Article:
Get the Skinny : Life Lost to Obesity: Quality And Longevity

Post-Tribune

06-02-06

With two out of three Americans overweight today, we're learning more and more about the numerous ways that carrying excess weight can really affect our health and diminish our quality of life.

But you may not have heard the hard facts about how overweight and obesity can diminish your quantity of life.

Simply put, overweight people die younger. On average, they lose as many years to their excess weight as smokers lose to their cigarettes.

It stands to reason, doesn't it? With all the health problems that we know are caused or worsened by excess weight, it is to be expected that those who carry an excess would die sooner than those who don't.

Still, we don't often hear the cost of our extra calories expressed in such stark terms. In the popular media, we've typically seen our weight problems discussed as a function of appearance and appeal, and feel the imperative to lose weight in order to be more attractive and more successful.

The medical establishment has been warning about the risks of obesity and overweight in terms that address their health consequences, but early death is seldom mentioned among these.

Yet Dutch researchers studying Americans found that there's a lot to lose for those who don't lose their extra pounds. Published in the Annals of Internal Medicine, the data from the Dutch study were gathered from more than 3,450 subjects between the ages of 30 and 59. The researchers categorized people according to their body mass index, or BMI. A BMI of 19 to 24 is typically considered healthy, while a BMI of 25 to 29 is considered overweight, and a BMI of 30 or more is clinically obese.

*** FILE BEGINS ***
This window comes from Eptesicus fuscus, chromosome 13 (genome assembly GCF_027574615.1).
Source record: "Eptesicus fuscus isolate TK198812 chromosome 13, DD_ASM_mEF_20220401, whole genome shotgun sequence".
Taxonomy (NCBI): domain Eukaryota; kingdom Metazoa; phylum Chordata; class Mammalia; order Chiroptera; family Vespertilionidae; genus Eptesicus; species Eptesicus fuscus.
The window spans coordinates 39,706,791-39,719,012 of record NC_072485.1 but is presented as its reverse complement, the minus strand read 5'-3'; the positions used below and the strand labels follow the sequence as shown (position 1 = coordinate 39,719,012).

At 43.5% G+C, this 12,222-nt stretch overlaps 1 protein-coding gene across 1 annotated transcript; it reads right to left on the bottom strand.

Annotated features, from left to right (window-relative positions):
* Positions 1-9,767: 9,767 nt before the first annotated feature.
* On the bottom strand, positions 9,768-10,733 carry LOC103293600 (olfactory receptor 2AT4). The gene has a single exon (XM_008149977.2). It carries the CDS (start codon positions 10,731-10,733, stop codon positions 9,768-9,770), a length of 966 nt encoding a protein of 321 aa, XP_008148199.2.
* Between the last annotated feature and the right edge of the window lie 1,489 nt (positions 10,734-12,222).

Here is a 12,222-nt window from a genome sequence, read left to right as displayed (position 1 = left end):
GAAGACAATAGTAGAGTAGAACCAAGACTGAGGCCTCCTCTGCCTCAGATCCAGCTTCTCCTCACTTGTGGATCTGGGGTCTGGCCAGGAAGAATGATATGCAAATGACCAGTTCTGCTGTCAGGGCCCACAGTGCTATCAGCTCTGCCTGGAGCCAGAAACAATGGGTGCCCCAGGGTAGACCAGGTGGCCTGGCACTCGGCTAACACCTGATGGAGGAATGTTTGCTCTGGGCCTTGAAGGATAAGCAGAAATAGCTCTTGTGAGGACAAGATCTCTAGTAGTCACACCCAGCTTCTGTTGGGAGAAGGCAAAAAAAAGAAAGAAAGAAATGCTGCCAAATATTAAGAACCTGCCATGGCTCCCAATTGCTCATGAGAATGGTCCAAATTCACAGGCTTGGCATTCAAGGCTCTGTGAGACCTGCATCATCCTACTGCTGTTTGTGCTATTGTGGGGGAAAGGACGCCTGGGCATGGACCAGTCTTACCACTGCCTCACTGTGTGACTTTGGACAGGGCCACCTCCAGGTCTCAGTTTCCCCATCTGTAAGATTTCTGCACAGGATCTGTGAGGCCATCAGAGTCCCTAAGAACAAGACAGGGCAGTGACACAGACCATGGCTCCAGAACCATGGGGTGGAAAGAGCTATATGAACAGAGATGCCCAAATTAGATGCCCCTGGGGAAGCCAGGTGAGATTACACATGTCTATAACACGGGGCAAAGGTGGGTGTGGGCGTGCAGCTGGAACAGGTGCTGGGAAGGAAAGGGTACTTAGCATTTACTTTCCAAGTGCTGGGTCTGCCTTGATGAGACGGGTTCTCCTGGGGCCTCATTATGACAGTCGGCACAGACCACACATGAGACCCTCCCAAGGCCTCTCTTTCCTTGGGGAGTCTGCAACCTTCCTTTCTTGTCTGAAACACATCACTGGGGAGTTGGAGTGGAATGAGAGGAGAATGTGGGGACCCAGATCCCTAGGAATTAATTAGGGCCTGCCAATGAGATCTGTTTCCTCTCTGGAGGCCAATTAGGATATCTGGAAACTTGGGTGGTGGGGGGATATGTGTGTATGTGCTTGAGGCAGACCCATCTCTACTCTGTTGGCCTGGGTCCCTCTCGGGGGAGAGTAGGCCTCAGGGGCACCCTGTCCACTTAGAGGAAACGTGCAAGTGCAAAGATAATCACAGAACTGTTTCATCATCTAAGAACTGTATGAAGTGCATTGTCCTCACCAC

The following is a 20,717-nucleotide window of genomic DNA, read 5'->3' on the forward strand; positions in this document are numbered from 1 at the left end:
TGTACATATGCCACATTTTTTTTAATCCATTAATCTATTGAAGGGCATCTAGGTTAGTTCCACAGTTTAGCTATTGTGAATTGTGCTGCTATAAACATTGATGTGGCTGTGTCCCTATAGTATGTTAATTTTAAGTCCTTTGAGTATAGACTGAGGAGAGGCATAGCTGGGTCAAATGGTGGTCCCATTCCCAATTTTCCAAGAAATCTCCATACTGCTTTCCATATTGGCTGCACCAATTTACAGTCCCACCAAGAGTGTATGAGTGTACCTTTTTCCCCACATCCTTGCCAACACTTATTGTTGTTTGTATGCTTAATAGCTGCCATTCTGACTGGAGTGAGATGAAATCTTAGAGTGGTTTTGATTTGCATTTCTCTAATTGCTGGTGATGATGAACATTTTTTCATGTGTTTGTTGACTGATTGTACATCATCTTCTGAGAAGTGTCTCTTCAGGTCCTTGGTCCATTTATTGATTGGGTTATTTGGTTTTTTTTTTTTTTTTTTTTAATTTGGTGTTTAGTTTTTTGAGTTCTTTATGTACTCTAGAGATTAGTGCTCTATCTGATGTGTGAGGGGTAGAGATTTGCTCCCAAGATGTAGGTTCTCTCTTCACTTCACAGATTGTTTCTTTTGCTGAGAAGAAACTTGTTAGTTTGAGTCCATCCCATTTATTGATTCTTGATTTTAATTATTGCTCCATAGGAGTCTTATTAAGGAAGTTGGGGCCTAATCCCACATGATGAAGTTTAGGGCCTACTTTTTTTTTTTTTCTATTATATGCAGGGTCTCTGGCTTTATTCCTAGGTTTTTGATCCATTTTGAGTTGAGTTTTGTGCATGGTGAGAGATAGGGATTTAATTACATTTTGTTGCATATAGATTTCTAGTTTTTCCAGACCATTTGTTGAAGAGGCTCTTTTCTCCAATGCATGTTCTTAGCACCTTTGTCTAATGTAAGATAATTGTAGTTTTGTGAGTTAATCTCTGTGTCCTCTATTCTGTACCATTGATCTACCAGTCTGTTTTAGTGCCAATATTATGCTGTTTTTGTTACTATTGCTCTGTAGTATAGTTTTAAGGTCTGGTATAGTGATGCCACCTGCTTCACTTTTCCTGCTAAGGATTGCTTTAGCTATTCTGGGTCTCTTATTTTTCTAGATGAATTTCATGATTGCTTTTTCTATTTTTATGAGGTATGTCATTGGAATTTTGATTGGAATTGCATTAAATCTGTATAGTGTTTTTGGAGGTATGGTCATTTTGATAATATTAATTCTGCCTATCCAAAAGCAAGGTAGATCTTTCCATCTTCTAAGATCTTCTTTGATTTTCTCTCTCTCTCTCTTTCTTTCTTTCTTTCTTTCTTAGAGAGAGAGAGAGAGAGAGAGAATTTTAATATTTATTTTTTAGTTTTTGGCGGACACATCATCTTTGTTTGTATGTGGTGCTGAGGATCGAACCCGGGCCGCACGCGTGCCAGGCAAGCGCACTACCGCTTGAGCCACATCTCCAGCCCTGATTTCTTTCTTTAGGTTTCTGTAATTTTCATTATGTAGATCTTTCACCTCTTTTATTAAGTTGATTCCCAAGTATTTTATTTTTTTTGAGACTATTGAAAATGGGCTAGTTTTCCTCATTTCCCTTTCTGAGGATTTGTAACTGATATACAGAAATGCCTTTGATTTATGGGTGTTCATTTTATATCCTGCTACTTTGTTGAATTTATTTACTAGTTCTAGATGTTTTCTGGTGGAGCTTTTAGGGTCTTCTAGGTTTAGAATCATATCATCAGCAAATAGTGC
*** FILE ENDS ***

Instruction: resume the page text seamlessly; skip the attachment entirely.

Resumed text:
Among those subjects who were overweight but not actually obese, the study showed that 40-year-old female nonsmokers lost 3.3 years of life due to their excess weight. In this weight class, the 40- year-old male nonsmokers lost 3.1 years of life expectancy. For non- smokers who were clinically obese, the news only got worse for women, who lost about seven years of life because of their obesity, while the men of this size lost just less than six years.

Not surprisingly, the loss is much greater for overweight smokers. When we add the strain and damage of cigarettes to the body's burden of obesity, the loss doubles, to around 13 years for both men and women.

But what "prevention and treatment" means depends on who you talk to, and it's becoming an increasingly controversial issue, with some saying that overweight is an individual problem caused by individual actions, and therefore one that should be dealt with by the people who are personally affected. But others say that's a gross oversimplification. Increasingly, public health official and other researchers assert that this is a social problem that deserves all the attention it can get.

Caroline J. Cederquist, M.D., is a board-certified family physician and a board-certified bariatric physician.